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The primary mission of the GSU Student Chapter of the ACM is to provide a series of lectures, events, and field trips throughout the regular school year to promote the education and professional development of students as well as faculty members.

Georgia State Student Chapter of ACM

The primary mission of the GSU Student Chapter of the ACM is to provide a series of lectures, events, and field trips throughout the regular school year to promote the education and professional development of students as well as faculty members.

Upcoming Events

Topic Speaker Time
TBD Shouling ji 01/22/2015 - 12:00pm
ACM Day at GSU BasketBall Game NONE 01/31/2015 - 2:00pm
TBD TBD 02/05/2015 - 5:30pm
TBD TBD 02/18/2015 - 12:00pm
TBD TBD 03/05/2015 - 12:00pm
An introduction to Python web development with Django. Adam Haney 03/25/2015 - 5:30pm

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Past Events

Declarative Programming for the Cloud

Speaker: 
Molham Aref
Time: 
Wednesday, November 12, 2014 - 5:30pm to 6:30pm
Location: 
University Center, rm 465
Fall
2014

I will present the LogicBlox database and describe business applications that use it. The LogicBlox database marries declarative programming (logic-based specifications) with cloud deployment over large datasets. The database is programmed with a variant of the Datalog programming language. The flexibility of declarative programming allows us to integrate both traditional business application development and "probabilistic" applications: machine-learning or search-based solutions, as required by the domain.

Speaker's Bio:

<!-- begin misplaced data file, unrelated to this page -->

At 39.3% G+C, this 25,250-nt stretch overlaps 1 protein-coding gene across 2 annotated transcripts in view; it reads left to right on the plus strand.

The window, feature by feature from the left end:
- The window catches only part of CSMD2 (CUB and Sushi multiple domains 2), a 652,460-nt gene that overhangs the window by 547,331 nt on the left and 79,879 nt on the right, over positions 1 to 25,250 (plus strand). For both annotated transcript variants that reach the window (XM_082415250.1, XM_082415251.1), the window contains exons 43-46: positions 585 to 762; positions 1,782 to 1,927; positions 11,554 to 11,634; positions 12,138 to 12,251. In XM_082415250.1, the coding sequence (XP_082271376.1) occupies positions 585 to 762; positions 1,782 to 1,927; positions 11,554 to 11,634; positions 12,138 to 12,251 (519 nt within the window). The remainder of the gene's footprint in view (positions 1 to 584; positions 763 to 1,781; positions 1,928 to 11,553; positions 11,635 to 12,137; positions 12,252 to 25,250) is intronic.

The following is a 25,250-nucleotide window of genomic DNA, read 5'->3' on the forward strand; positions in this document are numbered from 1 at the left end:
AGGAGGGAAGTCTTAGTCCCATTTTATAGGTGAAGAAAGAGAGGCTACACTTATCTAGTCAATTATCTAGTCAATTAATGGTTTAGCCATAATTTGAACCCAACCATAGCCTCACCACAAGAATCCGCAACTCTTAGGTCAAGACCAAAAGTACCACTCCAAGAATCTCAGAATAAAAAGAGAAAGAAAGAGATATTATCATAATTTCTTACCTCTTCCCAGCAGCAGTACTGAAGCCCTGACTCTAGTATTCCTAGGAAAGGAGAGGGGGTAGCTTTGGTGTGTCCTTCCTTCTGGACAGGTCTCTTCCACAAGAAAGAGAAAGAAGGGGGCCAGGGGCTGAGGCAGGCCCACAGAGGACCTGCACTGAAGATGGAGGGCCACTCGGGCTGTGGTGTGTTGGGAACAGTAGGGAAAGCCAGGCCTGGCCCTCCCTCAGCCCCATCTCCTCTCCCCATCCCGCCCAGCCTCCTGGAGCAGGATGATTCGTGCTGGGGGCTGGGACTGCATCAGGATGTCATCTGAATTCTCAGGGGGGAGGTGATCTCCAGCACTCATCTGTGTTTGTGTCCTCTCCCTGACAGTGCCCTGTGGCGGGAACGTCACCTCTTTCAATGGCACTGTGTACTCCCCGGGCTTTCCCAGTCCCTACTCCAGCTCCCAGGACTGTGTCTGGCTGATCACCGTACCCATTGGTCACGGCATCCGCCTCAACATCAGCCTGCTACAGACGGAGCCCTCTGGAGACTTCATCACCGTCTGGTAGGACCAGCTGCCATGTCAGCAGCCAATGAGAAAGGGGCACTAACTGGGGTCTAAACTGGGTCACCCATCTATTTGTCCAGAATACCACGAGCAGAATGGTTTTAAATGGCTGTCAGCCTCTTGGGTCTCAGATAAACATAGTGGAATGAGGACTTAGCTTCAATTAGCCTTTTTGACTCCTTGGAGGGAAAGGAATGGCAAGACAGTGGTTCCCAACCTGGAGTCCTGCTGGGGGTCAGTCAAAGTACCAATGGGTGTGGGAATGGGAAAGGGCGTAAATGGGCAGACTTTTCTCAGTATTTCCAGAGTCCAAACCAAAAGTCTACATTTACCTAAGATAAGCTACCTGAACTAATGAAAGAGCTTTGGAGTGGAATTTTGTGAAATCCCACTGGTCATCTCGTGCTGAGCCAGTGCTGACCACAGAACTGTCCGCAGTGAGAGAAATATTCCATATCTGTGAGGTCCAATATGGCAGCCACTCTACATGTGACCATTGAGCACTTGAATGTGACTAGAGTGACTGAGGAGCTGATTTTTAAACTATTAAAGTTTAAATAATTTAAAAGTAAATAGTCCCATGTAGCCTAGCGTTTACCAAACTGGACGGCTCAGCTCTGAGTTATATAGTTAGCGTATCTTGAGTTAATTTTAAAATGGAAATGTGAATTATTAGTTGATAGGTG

Molham Aref is the founder and CEO of LogicBlox and Predictix. He has over 23 years of experience leading teams that deliver high value predictive and prescriptive analytics solutions to some of the world's largest enterprises. Previously, he was CEO of Optimi (acquired by Ericsson), a leader in wireless network simulation and optimization and co-founder at Brickstream, a leading provider of computer vision based behavior intelligence solutions. Molham has held senior leadership positions at Retek (now Oracle Retail) and HNC Software (now FICO). He received his Bachelors in Computer Engineering, M.S. in Electrical Engineering, and M.S in Computer Science from Georgia Tech.

Bridging Computer Technology to Real-world Business

Speaker: 
Chris Baudler
Time: 
Wednesday, October 29, 2014 - 5:30pm to 6:30pm
Location: 
Student Center, Capital Suite
Fall
2014

What it takes, Lessons in entrepreneurship and working for an entrepreneur.  Every once in a while life throws you an idea too good to pass up, even if you already have a full-time job.  Life did just that with me, and now I am in the early stages of DelishLocal.  If you have a desire to learn more about what it takes to start your own business (Computer Science or other), work for a start-up or find a way to share your idea with the World, come join us for an active discussion in living and breathing entrepreneurship.

Speaker's Bio: 
Researcher at State Farm by day, entrepreneur by night (and every minute in between). My name is Chris Baudler and I am the founder of DelishLocal, a start-up centered on providing increased accessibility to local, fresh Georgia-grown produce. I formally graduated with a master’s degrees in Industrial and Organizational (Business) Psychology and a master’s in Business Administration, but neither degree could prepare me for my small business adventure. Every day I learn something new, and every day my passion for DelishLocal grows.

TAILGATING!

Speaker: 
FUN!
Affiliation: 
FUN!
Time: 
Saturday, October 25, 2014 - 12:00pm to 2:00pm